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Learner Drivers. Is professional instruction required by law?


Townie
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Hi people, genuine question as my friends wife has just got her first car and is learning to drive. Is she required by law to have a certain number of lessons under the supervision of a professional driving instructor, or can she learn by just  having full licence drivers sitting alongside her? She was told by "a friend at work" that she legally has to have a certain number of lessons with a professional driving instructor before she can apply for her test. I told her that I'd ask on here as there are a lot of members with FAR more knowledge of the law than me.

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I learnt to drive 45 years ago and had lessons with my dad.

Then had 6 "proper"lessons with a driving school to learn the "proper way".

Passed test first time.😊

 

I don't think it is law to take professional lessons but I may be wrong.

Edited by George&Ade
Missed words
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Had a quick check on DVLA website there, as I was interested to know too out of curiosity.

 

it says the following, which suggests to me that, if there is no minimum number / hours required you could have zero hours tuition and still sit a test, therefore no professional lesson are required (unless I’m missing something).
 

 

Driving lessons

There’s no minimum number of lessons you must have or hours you must practise driving.

How many lessons you need will depend on how quickly you learn. You can download a form to record your progress with your instructor.

You can complain about a driving instructor if you’re not happy with their service or behaviour.

Edited by BM Bairn
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Just checked with a mate of mine, who is a professional driving instructor. 
He advised that you do not need professional instruction prior to taking a driving test, but notes your unlikely to pass without 

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Ha. Buy her some lessons.

 

My daughter took out a stop sign on her very first lesson although the instructor was really new. I was glad it was the instructors car!!!!

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Agree with Lost in the wilderness.

My dad just gave me plenty of experience out on the road but it needed a professional to teach me how to drive to the required standard.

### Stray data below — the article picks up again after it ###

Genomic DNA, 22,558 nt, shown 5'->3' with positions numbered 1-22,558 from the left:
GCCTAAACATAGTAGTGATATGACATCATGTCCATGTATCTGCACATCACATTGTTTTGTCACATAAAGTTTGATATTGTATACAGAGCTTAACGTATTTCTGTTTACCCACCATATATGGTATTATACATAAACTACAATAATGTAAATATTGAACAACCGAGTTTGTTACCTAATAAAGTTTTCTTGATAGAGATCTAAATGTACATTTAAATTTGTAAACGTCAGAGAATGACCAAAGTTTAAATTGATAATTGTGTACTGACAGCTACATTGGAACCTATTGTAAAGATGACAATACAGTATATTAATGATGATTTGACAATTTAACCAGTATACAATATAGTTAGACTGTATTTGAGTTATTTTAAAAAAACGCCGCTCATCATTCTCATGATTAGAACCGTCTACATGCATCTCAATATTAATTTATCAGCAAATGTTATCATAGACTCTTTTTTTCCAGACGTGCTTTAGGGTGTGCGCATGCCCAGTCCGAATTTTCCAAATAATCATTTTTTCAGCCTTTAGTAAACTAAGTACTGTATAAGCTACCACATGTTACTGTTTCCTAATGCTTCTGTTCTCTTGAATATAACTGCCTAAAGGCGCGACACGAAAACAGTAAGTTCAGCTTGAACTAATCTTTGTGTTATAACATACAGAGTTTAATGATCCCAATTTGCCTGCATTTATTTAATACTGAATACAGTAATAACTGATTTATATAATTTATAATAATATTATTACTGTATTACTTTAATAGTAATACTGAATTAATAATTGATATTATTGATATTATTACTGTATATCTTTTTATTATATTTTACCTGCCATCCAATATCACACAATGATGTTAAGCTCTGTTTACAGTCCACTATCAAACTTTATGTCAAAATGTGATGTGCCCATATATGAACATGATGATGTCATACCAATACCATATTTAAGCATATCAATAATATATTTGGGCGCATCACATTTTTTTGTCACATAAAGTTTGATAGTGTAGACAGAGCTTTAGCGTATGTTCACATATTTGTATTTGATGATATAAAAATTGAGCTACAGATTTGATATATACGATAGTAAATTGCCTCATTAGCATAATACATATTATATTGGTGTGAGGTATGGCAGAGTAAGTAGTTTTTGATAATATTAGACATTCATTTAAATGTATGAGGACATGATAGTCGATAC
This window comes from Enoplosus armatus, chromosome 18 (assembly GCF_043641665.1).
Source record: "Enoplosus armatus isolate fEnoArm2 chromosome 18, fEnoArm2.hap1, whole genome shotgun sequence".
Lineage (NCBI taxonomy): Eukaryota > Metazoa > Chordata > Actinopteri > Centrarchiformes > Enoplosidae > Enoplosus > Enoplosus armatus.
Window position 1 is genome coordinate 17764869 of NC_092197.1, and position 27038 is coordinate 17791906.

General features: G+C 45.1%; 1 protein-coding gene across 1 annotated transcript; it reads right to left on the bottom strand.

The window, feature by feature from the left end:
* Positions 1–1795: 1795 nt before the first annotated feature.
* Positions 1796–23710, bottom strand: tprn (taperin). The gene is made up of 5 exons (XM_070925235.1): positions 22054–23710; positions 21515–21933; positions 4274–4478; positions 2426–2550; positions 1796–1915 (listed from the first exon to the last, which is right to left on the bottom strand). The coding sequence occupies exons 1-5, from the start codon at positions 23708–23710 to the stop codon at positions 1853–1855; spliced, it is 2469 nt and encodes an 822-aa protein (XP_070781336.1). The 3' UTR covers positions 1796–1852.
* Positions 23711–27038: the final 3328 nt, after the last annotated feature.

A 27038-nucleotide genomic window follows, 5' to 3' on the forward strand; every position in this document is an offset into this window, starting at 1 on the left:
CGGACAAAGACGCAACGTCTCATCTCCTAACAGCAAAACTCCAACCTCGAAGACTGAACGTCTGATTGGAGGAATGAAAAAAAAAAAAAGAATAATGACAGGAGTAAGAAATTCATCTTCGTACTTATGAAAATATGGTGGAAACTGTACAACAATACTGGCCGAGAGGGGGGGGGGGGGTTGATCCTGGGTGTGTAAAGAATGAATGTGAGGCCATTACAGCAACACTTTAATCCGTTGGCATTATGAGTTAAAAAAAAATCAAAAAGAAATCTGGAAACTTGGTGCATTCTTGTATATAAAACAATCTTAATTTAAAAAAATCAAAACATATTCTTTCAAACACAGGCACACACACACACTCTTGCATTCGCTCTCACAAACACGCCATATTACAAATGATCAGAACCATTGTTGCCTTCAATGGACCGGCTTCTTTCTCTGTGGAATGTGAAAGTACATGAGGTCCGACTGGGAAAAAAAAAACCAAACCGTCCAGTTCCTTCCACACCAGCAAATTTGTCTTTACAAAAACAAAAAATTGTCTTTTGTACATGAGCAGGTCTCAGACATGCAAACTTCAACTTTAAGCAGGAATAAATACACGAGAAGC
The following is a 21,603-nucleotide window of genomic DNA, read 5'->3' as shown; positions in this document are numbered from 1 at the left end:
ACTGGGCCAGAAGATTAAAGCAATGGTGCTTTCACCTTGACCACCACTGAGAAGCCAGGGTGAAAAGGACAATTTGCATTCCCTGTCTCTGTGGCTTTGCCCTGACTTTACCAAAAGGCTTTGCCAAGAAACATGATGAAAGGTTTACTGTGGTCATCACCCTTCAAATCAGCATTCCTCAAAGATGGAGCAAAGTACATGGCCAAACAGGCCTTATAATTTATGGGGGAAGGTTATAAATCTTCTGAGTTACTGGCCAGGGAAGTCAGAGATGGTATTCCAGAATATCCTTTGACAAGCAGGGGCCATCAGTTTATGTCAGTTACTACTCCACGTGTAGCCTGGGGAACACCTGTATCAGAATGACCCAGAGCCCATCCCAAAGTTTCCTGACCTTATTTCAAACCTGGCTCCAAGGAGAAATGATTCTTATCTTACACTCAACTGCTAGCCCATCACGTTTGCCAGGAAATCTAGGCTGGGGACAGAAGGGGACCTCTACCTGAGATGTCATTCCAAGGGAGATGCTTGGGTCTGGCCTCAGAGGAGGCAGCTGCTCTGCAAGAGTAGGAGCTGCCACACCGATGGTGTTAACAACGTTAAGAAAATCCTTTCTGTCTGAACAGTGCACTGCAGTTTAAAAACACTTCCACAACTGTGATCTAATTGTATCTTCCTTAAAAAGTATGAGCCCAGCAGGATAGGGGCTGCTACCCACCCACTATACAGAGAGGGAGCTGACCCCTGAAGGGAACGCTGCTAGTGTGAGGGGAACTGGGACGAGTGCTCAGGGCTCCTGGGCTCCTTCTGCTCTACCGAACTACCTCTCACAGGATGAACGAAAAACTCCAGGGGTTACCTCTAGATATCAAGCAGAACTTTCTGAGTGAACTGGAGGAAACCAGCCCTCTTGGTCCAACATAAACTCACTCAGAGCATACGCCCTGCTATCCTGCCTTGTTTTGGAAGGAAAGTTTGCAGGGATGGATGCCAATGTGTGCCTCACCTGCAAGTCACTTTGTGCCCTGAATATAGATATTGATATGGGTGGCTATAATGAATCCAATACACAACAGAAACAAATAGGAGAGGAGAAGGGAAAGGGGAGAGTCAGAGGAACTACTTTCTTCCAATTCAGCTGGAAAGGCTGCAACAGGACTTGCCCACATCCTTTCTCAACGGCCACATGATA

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45 minutes ago, Townie said:

Hi people, genuine question as my friends wife has just got her first car and is learning to drive. Is she required by law to have a certain number of lessons under the supervision of a professional driving instructor, or can she learn by just  having full licence drivers sitting alongside her?

Absolutely no legal requirement for professional tuition. However, local driving instructors know the test routes and will conduct lessons on them to familiarise the learner. In addition they know exactly what is required on a test so can prepare the learner properly.

One final point, a supervising driver has a greater responsibility than just "sitting alongside" a provisional licence holder. They must be fully aware just as if they were driving and be prepared to react if necessary. That's why driving school cars have dual controls and it's an offence if a supervising driver uses a mobile phone. In addition, a supervising driver can be held jointly liable with the learner for certain motoring offences.

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3 hours ago, Legal Eagle said:

Absolutely no legal requirement for professional tuition. However, local driving instructors know the test routes and will conduct lessons on them to familiarise the learner. In addition they know exactly what is required on a test so can prepare the learner properly.

One final point, a supervising driver has a greater responsibility than just "sitting alongside" a provisional licence holder. They must be fully aware just as if they were driving and be prepared to react if necessary. That's why driving school cars have dual controls and it's an offence if a supervising driver uses a mobile phone. In addition, a supervising driver can be held jointly liable with the learner for certain motoring offences.

Thanks for that L.E. you were one of the ones I was thinking about when I mentioned 'knowledge of the law'. As an aside, I guess that the supervising driver must also be below the drink/drive limit? (A question that I asked a police officer 20+ years ago and he told me that he wasn't sure!!)

P.S. Thanks to everybody who took the trouble to reply.

3 hours ago, Readingblue said:

Ha. Buy her some lessons.

 

My daughter took out a stop sign on her very first lesson although the instructor was really new. I was glad it was the instructors car!!!!

Me? Buy her some lessons?? Let her husband pay for them! He bought her the car!! :D